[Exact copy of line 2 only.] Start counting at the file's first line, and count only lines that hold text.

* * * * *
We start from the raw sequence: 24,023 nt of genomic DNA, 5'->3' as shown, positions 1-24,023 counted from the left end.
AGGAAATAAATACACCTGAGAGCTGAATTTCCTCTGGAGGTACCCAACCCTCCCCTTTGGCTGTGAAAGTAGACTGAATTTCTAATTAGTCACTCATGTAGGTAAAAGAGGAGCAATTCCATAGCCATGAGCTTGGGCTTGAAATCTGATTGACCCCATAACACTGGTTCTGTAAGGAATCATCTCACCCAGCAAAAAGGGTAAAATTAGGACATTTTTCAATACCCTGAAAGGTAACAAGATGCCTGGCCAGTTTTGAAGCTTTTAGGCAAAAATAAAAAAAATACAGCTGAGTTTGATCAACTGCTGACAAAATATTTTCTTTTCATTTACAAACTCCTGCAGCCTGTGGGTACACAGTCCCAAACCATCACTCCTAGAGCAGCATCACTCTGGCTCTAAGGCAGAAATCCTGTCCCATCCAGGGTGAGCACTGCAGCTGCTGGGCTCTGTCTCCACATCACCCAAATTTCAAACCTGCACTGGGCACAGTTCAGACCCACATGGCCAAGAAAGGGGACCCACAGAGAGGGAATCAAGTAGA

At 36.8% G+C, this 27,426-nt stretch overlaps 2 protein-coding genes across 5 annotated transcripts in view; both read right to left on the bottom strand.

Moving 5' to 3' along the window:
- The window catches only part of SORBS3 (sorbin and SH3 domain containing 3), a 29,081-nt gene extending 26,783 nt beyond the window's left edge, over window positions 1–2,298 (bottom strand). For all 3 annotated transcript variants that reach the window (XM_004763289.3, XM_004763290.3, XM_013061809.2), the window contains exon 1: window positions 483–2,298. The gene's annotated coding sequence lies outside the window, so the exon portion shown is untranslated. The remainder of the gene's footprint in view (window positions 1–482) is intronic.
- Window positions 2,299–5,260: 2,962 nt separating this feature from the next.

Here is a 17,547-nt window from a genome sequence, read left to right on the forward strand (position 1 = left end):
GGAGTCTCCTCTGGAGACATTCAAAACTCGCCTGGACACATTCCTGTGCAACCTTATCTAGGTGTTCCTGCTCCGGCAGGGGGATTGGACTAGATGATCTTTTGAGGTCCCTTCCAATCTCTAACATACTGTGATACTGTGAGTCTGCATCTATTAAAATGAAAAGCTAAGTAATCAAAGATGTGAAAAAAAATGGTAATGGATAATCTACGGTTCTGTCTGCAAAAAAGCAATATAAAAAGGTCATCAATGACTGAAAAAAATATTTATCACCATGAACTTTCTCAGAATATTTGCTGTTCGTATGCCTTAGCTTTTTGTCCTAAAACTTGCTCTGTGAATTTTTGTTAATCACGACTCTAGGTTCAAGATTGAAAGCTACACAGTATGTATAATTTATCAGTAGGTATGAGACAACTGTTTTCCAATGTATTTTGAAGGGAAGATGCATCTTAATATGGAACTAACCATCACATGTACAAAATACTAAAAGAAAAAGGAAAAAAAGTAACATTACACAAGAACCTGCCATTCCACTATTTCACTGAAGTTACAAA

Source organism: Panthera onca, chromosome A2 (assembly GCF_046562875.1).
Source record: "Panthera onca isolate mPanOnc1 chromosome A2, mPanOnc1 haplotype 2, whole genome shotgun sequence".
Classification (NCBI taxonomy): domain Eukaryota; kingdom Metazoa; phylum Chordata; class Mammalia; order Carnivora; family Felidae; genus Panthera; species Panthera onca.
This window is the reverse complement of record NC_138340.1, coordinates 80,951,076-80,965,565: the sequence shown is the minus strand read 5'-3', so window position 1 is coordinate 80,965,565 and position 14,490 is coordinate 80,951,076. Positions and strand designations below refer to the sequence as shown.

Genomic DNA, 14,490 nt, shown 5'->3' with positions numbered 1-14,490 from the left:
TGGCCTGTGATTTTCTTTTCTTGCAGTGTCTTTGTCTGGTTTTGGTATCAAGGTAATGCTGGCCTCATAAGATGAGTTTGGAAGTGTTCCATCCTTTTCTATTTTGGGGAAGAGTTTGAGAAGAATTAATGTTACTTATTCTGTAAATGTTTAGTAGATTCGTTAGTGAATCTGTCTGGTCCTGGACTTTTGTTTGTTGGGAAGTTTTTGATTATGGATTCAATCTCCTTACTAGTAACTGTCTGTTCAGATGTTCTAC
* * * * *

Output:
AGGAAATAAATACACCTGAGAGCTGAATTTCCTCTGGAGGTACCCAACCCTCCCCTTTGGCTGTGAAAGTAGACTGAATTTCTAATTAGTCACTCATGTAGGTAAAAGAGGAGCAATTCCATAGCCATGAGCTTGGGCTTGAAATCTGATTGACCCCATAACACTGGTTCTGTAAGGAATCATCTCACCCAGCAAAAAGGGTAAAATTAGGACATTTTTCAATACCCTGAAAGGTAACAAGATGCCTGGCCAGTTTTGAAGCTTTTAGGCAAAAATAAAAAAAATACAGCTGAGTTTGATCAACTGCTGACAAAATATTTTCTTTTCATTTACAAACTCCTGCAGCCTGTGGGTACACAGTCCCAAACCATCACTCCTAGAGCAGCATCACTCTGGCTCTAAGGCAGAAATCCTGTCCCATCCAGGGTGAGCACTGCAGCTGCTGGGCTCTGTCTCCACATCACCCAAATTTCAAACCTGCACTGGGCACAGTTCAGACCCACATGGCCAAGAAAGGGGACCCACAGAGAGGGAATCAAGTAGA